Feel free to suggest topics for the blog. We are happy to consider topics pertaining to general points of Labor and Employment Law, but we cannot answer questions about specific situations or provide legal advice. If you desire legal advice, you should contact an attorney.
     
    Your use of this blog does not create an attorney-client relationship between you and the Law Office of Phillip J. Griego. The use of the Internet or this blog for communication with the firm or any individual member of the firm does not establish an attorney-client relationship. Confidential or time-sensitive information should not be posted in this blog and the Law Office of Phillip J. Griego cannot guarantee the confidentiality of anything posted to this blog.Phillip J. Griego represents employees and businesses throughout Silicon Valley and the greater San Francisco Bay Area including Palo Alto, Menlo Park, Mountain View, Los Altos, San Jose, the South Bay Area, Campbell, Los Gatos, Cupertino, Morgan Hill, Gilroy, Sunnyvale, Santa Cruz, Saratoga, and Alameda, San Mateo, Santa Clara, San Benito, Mendocino, and Calaveras counties.

  • ADAAA Recap

    More than two years ago President Bush signed into law the ADA Amendments Act of 2008 (ADAAA), which took effect in 2010.  The purpose of the law was to overturn a series of decisions by the U.S. Supreme Court under the Americans With Disabilities Act (ADA) and effectively expanded the scope of what constitutes a “disability” under Federal law.  Many believed the amendments overly broadened the statute, while others argued the amendments merely clarified the original intent of the law that the courts had neglected.

    The law did not significantly change the requirements for California employers because California’s Fair Employment and Housing Act (FEHA) already defined “disability” more broadly than the ADA.

    Some of the major changes added by the ADAAA include:

    • Clarifying that the ADA should be interpreted in favor of “broad coverage of individuals . . . to the maximum extent permitted” by the statute.
    • The addition of other examples of “major life activities” such as caring for oneself, performing manual tasks, seeing, hearing, eating, sleeping, walking, standing, lifting, bending, speaking, breathing, learning, reading, concentrating, thinking, communicating, and working.
    • Clarifying that employees who are “regarded as” disabled, but are not actually disabled, are not entitled to reasonable accommodations.
    • Modifying the “regarded as” prong of the definition of disability to not apply to conditions that are “transitory” (actual or expected duration of less than 6 months) or “minor.”
    • Requiring the determination of whether an impairment substantially limits a major life activity to be made without regard to the use of mitigating measures (in other words, if the person did not take his/her medication would the individual’s medical condition substantially impair one or more life functions.

    Despite the concerns expressed when the bill was passed, I have not seen a significant increase in the number of ADA cases brought to court.  I don’t know if it is just too early to tell, or I just don’t see the difference because the requirements on California employees and employers have not drastically changed.  Although I have not seen a significant rise in disability discrimination cases, it is still a frequently misapplied area.  I probably receive more phone calls about appropriate accommodations than any other area of law, with the possible exception of wage and hour questions.  If you have a question about disability discrimination or reasonable accommodations, speak with a lawyer familiar with the employment laws before the issue becomes a problem.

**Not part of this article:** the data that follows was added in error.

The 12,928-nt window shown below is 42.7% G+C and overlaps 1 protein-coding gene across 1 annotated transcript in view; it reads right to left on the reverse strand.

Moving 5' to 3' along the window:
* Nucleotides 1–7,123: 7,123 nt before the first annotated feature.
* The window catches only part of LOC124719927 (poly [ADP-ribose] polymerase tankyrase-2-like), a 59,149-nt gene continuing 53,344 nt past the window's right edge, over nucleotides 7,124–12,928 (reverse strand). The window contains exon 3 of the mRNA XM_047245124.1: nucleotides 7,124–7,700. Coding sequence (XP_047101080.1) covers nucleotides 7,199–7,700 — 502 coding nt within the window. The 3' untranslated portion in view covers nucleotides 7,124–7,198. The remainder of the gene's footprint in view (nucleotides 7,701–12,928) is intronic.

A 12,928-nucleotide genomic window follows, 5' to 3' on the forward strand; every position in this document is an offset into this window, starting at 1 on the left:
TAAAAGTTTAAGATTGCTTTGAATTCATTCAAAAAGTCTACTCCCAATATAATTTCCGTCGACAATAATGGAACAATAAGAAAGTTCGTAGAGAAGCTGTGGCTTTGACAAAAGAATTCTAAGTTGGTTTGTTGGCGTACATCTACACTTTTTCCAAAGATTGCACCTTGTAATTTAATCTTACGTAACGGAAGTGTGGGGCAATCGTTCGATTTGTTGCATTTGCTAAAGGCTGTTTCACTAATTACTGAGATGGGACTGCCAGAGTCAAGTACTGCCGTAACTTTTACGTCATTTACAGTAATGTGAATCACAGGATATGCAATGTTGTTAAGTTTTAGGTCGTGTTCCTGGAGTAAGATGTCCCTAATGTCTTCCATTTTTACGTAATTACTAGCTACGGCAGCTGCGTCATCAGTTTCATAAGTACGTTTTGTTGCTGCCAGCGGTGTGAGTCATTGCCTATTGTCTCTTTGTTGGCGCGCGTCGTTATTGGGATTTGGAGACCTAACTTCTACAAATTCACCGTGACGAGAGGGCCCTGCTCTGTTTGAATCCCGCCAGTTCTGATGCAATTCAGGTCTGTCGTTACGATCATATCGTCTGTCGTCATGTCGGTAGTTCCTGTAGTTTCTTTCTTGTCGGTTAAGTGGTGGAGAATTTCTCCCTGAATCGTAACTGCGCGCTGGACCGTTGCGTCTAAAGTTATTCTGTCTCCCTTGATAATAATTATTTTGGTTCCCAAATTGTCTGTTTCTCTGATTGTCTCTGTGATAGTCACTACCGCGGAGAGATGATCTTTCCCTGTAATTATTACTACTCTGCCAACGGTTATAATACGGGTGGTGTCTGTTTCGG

The Law Office of Phillip J. Griego
    95 South Market Street, Suite 520
    San Jose, CA 95113
    Tel. 408-293-6341
     
    Original article by Robert E. Nuddleman, former associate of The Law Office of Phillip J. Griego.
     

    Feel free to suggest topics for the blog. We are happy to consider topics pertaining to general points of Labor and Employment Law, but we cannot answer questions about specific situations or provide legal advice. If you desire legal advice, you should contact an attorney.

    Your use of this blog does not create an attorney-client relationship between you and the Law Office of Phillip J. Griego. The use of the Internet or this blog for communication with the firm or any individual member of the firm does not establish an attorney-client relationship. Confidential or time-sensitive information should not be posted in this blog and the Law Office of Phillip J. Griego cannot guarantee the confidentiality of anything posted to this blog.

    Phillip J. Griego represents employees and businesses throughout Silicon Valley and the greater San Francisco Bay Area including Palo Alto, Menlo Park, Mountain View, Los Altos, San Jose, the South Bay Area, Campbell, Los Gatos, Cupertino, Morgan Hill, Gilroy, Sunnyvale, Santa Cruz, Saratoga, and Alameda, San Mateo, Santa Clara, San Benito, Mendocino, and Calaveras counties.

  • DOL Assists Employers in Understanding Disability Laws

    The United States Department of Labor announced a new “Advisor” on their website that helps employers determine which federal disability nondiscrimination laws apply to their business or organization as well as the various responsibilities faced by companies that receive financial assistance from the federal government.

    According to the DOL, “The Advisor will provide you with a customized list of federal disability nondiscrimination laws that may apply and links to detailed information that will help you understand your requirements under these laws.”  The Advisor may also be useful to job applicants and employees who are interested in learning about which laws might apply.